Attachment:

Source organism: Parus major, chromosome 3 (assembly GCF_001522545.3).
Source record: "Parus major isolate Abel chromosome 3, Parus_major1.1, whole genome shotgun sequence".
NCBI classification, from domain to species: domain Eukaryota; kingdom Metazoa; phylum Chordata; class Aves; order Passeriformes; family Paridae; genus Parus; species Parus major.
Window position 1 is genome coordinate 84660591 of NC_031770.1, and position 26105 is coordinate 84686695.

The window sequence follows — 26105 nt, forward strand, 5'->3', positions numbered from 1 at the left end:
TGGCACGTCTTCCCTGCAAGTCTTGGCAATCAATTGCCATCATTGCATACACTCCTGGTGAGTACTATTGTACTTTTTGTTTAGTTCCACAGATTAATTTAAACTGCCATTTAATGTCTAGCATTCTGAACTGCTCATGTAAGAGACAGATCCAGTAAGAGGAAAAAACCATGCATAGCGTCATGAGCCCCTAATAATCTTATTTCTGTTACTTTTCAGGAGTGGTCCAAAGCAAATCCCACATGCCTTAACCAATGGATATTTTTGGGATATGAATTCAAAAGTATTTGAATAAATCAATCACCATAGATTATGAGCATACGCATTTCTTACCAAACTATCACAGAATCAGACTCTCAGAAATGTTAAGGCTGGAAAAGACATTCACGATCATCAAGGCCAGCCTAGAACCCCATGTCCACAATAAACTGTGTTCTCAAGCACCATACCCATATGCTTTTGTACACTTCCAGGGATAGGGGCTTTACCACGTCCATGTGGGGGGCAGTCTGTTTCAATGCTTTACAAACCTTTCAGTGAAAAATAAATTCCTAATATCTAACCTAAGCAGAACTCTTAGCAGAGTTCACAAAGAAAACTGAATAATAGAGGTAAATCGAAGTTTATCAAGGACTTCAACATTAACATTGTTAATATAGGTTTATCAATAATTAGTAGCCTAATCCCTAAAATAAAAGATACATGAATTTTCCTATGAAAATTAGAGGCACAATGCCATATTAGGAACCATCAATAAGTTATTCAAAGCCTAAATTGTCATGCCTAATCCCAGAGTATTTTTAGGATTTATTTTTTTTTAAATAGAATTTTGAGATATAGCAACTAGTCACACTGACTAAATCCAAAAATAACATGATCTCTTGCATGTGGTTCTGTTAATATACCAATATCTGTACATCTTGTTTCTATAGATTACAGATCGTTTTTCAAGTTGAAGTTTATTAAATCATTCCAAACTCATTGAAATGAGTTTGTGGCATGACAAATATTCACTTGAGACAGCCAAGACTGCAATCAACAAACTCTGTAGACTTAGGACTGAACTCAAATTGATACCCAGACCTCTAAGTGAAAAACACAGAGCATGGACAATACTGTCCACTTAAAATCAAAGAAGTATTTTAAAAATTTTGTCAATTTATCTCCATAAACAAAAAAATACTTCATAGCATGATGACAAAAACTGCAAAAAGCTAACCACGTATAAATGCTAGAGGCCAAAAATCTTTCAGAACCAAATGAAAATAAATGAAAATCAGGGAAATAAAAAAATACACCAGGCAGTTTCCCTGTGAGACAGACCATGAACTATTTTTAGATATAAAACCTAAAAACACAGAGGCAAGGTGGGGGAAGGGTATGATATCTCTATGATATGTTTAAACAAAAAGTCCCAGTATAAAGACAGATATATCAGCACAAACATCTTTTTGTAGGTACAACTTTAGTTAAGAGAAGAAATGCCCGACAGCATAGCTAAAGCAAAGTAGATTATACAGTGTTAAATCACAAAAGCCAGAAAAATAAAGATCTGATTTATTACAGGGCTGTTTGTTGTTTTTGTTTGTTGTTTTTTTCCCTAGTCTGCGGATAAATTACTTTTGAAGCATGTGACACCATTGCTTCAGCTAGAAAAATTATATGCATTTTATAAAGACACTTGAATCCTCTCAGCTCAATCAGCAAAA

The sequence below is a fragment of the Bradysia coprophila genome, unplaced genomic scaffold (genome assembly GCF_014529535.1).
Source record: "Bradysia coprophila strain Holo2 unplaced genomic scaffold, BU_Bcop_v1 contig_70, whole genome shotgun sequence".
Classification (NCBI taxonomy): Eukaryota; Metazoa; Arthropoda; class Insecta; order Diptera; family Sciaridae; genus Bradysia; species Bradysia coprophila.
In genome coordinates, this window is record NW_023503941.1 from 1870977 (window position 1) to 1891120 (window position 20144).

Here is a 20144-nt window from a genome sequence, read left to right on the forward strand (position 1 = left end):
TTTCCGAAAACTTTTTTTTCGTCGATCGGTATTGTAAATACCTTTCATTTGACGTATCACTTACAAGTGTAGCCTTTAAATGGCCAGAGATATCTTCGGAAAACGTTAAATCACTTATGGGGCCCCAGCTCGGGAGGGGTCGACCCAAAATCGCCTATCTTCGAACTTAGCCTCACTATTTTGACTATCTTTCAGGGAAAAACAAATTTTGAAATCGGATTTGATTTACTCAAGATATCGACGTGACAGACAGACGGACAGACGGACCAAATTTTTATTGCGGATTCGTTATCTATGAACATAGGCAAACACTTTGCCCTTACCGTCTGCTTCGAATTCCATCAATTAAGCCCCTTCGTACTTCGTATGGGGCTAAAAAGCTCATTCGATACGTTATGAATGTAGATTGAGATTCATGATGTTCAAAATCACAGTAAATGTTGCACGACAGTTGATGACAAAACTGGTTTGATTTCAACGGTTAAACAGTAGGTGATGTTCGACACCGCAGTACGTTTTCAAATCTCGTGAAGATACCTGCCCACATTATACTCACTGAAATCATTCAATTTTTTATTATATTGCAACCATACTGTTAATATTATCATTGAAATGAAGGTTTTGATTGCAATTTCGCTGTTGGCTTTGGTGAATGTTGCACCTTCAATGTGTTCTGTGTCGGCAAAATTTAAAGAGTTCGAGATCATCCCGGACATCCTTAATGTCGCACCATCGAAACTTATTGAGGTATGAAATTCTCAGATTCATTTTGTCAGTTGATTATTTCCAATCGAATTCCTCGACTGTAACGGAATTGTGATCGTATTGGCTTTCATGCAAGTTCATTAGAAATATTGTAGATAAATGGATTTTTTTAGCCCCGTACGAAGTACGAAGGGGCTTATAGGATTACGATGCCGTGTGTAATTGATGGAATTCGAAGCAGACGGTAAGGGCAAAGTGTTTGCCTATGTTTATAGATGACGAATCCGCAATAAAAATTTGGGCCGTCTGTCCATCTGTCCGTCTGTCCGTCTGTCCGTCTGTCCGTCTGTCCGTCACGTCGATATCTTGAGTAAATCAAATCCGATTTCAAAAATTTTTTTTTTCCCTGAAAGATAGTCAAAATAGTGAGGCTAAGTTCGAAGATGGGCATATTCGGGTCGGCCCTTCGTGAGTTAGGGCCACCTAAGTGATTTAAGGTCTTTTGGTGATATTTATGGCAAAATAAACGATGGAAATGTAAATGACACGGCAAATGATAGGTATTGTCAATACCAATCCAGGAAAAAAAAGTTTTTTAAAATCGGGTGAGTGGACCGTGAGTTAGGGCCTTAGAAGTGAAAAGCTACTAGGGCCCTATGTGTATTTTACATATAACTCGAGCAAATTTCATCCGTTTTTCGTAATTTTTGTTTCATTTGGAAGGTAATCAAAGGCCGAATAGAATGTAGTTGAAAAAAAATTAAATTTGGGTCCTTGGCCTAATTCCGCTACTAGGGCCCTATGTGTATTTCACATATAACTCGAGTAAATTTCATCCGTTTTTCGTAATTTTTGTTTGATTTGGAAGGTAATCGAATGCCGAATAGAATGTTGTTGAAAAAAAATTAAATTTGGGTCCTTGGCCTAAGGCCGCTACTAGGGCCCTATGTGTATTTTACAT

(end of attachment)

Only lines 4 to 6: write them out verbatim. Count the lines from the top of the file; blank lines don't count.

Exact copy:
Window position 1 is genome coordinate 84660591 of NC_031770.1, and position 26105 is coordinate 84686695.

The window sequence follows — 26105 nt, forward strand, 5'->3', positions numbered from 1 at the left end:
TGGCACGTCTTCCCTGCAAGTCTTGGCAATCAATTGCCATCATTGCATACACTCCTGGTGAGTACTATTGTACTTTTTGTTTAGTTCCACAGATTAATTTAAACTGCCATTTAATGTCTAGCATTCTGAACTGCTCATGTAAGAGACAGATCCAGTAAGAGGAAAAAACCATGCATAGCGTCATGAGCCCCTAATAATCTTATTTCTGTTACTTTTCAGGAGTGGTCCAAAGCAAATCCCACATGCCTTAACCAATGGATATTTTTGGGATATGAATTCAAAAGTATTTGAATAAATCAATCACCATAGATTATGAGCATACGCATTTCTTACCAAACTATCACAGAATCAGACTCTCAGAAATGTTAAGGCTGGAAAAGACATTCACGATCATCAAGGCCAGCCTAGAACCCCATGTCCACAATAAACTGTGTTCTCAAGCACCATACCCATATGCTTTTGTACACTTCCAGGGATAGGGGCTTTACCACGTCCATGTGGGGGGCAGTCTGTTTCAATGCTTTACAAACCTTTCAGTGAAAAATAAATTCCTAATATCTAACCTAAGCAGAACTCTTAGCAGAGTTCACAAAGAAAACTGAATAATAGAGGTAAATCGAAGTTTATCAAGGACTTCAACATTAACATTGTTAATATAGGTTTATCAATAATTAGTAGCCTAATCCCTAAAATAAAAGATACATGAATTTTCCTATGAAAATTAGAGGCACAATGCCATATTAGGAACCATCAATAAGTTATTCAAAGCCTAAATTGTCATGCCTAATCCCAGAGTATTTTTAGGATTTATTTTTTTTTAAATAGAATTTTGAGATATAGCAACTAGTCACACTGACTAAATCCAAAAATAACATGATCTCTTGCATGTGGTTCTGTTAATATACCAATATCTGTACATCTTGTTTCTATAGATTACAGATCGTTTTTCAAGTTGAAGTTTATTAAATCATTCCAAACTCATTGAAATGAGTTTGTGGCATGACAAATATTCACTTGAGACAGCCAAGACTGCAATCAACAAACTCTGTAGACTTAGGACTGAACTCAAATTGATACCCAGACCTCTAAGTGAAAAACACAGAGCATGGACAATACTGTCCACTTAAAATCAAAGAAGTATTTTAAAAATTTTGTCAATTTATCTCCATAAACAAAAAAATACTTCATAGCATGATGACAAAAACTGCAAAAAGCTAACCACGTATAAATGCTAGAGGCCAAAAATCTTTCAGAACCAAATGAAAATAAATGAAAATCAGGGAAATAAAAAAATACACCAGGCAGTTTCCCTGTGAGACAGACCATGAACTATTTTTAGATATAAAACCTAAAAACACAGAGGCAAGGTGGGGGAAGGGTATGATATCTCTATGATATGTTTAAACAAAAAGTCCCAGTATAAAGACAGATATATCAGCACAAACATCTTTTTGTAGGTACAACTTTAGTTAAGAGAAGAAATGCCCGACAGCATAGCTAAAGCAAAGTAGATTATACAGTGTTAAATCACAAAAGCCAGAAAAATAAAGATCTGATTTATTACAGGGCTGTTTGTTGTTTTTGTTTGTTGTTTTTTTCCCTAGTCTGCGGATAAATTACTTTTGAAGCATGTGACACCATTGCTTCAGCTAGAAAAATTATATGCATTTTATAAAGACACTTGAATCCTCTCAGCTCAATCAGCAAAA